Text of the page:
According to lead researcher Gail Prins, this is the first direct evidence "that exposure to BPA during development, at levels we see in our day-to-day environment, increases the risk for prostate cancer in human prostate tissue".
"Studies of expectant mothers in the US showed that more than 95 per cent of them had BPA in their urine, which means they recently ingested these compounds."
The animal study involved implanting human prostate stem cells into mice. For the study, doses of BPA at relative levels similar to those seen in pregnant women were fed to the mice for the first two weeks after the transplant. Next, the mice were exposed to raised oestrogen levels, mimicking the normal rise in oestrogen seen in ageing men.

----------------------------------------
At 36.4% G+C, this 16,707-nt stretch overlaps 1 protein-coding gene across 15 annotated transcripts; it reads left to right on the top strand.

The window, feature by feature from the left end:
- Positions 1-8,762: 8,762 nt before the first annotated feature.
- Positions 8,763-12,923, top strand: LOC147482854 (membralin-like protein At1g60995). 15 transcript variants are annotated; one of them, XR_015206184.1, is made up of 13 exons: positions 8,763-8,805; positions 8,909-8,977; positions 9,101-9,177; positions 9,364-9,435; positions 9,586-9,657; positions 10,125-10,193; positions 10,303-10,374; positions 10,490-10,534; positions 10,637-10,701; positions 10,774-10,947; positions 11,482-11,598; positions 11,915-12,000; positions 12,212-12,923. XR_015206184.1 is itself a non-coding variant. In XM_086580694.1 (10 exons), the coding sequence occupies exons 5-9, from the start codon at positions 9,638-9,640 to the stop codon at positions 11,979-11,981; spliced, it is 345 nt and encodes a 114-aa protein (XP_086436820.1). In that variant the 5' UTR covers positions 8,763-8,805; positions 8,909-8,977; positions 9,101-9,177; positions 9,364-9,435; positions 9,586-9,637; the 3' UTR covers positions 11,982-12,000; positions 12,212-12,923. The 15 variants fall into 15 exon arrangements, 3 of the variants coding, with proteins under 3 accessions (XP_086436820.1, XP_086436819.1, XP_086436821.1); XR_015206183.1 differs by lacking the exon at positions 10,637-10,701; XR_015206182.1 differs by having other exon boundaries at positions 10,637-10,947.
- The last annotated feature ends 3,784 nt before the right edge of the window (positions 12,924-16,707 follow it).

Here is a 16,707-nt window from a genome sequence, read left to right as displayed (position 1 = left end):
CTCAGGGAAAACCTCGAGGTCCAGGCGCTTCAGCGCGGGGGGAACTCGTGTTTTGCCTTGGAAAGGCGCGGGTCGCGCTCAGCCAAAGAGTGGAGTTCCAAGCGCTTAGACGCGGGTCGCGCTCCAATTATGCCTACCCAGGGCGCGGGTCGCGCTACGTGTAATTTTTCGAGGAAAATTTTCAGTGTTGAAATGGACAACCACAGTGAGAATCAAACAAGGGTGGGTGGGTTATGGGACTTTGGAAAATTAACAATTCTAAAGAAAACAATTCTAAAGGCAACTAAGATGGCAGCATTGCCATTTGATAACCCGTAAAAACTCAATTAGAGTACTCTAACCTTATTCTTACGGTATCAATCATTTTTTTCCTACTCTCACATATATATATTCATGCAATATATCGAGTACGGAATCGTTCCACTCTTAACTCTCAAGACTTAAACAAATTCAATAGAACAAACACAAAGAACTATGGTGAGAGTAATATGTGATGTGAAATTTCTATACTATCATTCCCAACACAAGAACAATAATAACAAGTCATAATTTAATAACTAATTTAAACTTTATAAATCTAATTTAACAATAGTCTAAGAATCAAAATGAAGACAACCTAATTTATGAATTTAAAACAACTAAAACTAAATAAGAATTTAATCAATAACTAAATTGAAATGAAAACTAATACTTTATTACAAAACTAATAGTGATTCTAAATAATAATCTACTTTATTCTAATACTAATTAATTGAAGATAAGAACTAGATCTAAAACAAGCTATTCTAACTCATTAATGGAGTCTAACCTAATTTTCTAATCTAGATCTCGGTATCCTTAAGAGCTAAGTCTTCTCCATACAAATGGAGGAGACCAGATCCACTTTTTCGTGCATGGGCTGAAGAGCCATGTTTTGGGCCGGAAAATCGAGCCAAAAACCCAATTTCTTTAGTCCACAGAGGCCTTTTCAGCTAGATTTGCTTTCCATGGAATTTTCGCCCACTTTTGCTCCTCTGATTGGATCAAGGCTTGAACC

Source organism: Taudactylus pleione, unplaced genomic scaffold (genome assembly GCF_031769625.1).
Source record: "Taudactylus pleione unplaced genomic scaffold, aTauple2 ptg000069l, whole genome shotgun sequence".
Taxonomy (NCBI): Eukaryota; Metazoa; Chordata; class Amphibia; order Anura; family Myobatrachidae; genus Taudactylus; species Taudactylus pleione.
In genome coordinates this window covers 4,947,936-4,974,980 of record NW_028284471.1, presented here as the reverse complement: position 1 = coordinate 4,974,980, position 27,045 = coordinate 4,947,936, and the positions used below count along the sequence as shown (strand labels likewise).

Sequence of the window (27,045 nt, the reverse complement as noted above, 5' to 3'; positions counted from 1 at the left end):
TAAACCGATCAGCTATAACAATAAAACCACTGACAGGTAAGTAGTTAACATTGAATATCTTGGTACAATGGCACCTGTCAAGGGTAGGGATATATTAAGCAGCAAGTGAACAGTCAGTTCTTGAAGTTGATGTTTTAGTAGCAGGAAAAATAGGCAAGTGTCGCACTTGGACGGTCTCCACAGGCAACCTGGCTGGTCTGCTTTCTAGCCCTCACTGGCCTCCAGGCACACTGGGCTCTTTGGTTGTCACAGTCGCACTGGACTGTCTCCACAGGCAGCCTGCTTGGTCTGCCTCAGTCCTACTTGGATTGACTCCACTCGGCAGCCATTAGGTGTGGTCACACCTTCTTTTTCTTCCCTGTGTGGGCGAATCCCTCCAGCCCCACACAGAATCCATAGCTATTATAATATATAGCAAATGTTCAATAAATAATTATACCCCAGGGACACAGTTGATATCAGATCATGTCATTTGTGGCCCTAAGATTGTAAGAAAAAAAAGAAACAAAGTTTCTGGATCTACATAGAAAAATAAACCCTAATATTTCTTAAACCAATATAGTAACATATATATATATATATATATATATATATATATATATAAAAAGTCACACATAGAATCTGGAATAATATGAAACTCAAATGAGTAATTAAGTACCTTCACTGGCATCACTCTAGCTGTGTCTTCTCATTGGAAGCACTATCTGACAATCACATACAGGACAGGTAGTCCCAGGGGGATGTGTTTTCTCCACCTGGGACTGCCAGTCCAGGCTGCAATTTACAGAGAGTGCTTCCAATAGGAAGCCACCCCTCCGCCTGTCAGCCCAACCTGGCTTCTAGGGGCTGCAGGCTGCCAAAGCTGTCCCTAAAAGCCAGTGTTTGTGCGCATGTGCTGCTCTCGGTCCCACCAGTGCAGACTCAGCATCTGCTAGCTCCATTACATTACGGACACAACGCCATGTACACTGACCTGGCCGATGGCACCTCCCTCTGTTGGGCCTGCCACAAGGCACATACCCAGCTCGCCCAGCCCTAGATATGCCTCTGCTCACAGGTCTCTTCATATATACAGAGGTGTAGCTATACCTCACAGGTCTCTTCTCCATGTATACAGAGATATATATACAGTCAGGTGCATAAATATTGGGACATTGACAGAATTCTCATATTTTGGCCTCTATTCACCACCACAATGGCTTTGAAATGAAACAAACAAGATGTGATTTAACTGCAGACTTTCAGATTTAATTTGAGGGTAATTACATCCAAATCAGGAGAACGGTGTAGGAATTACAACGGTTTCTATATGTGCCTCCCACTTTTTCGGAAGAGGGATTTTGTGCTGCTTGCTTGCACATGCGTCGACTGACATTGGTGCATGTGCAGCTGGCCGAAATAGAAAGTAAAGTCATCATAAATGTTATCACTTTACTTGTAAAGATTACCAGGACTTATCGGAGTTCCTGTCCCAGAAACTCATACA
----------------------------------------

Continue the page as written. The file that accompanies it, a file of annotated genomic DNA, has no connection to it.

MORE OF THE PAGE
Signs of cancer developed in the prostate tissue implants in a third of the mice fed BPA, compared with just 12 per cent of mice not exposed to the chemical. But 45 per cent showed signs of cancer if the stem cells were exposed to BPA before implantation and again during development.
The research was presented at the annual meeting of the Endocrine Society in San Francisco.